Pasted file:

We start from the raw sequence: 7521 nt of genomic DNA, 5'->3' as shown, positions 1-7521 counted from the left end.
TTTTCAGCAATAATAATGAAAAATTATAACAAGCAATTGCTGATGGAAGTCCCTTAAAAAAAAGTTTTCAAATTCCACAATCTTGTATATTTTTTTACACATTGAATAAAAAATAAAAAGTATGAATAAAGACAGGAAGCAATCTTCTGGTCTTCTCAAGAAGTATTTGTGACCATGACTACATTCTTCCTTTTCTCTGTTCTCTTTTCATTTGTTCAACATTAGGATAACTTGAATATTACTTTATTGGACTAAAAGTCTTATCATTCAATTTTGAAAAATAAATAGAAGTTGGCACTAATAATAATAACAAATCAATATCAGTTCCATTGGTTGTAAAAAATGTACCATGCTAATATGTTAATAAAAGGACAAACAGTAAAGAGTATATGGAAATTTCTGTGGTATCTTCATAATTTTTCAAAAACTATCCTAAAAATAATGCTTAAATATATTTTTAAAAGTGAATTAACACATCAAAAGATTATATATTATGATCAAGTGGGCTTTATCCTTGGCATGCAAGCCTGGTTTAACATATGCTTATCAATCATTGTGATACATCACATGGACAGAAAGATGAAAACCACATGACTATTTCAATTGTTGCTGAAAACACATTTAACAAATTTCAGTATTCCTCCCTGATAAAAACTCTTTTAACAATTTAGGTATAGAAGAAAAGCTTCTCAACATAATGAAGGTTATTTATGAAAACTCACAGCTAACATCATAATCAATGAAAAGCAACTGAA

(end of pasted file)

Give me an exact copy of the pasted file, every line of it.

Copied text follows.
We start from the raw sequence: 7521 nt of genomic DNA, 5'->3' as shown, positions 1-7521 counted from the left end.
TTTTCAGCAATAATAATGAAAAATTATAACAAGCAATTGCTGATGGAAGTCCCTTAAAAAAAAGTTTTCAAATTCCACAATCTTGTATATTTTTTTACACATTGAATAAAAAATAAAAAGTATGAATAAAGACAGGAAGCAATCTTCTGGTCTTCTCAAGAAGTATTTGTGACCATGACTACATTCTTCCTTTTCTCTGTTCTCTTTTCATTTGTTCAACATTAGGATAACTTGAATATTACTTTATTGGACTAAAAGTCTTATCATTCAATTTTGAAAAATAAATAGAAGTTGGCACTAATAATAATAACAAATCAATATCAGTTCCATTGGTTGTAAAAAATGTACCATGCTAATATGTTAATAAAAGGACAAACAGTAAAGAGTATATGGAAATTTCTGTGGTATCTTCATAATTTTTCAAAAACTATCCTAAAAATAATGCTTAAATATATTTTTAAAAGTGAATTAACACATCAAAAGATTATATATTATGATCAAGTGGGCTTTATCCTTGGCATGCAAGCCTGGTTTAACATATGCTTATCAATCATTGTGATACATCACATGGACAGAAAGATGAAAACCACATGACTATTTCAATTGTTGCTGAAAACACATTTAACAAATTTCAGTATTCCTCCCTGATAAAAACTCTTTTAACAATTTAGGTATAGAAGAAAAGCTTCTCAACATAATGAAGGTTATTTATGAAAACTCACAGCTAACATCATAATCAATGAAAAGCAACTGAA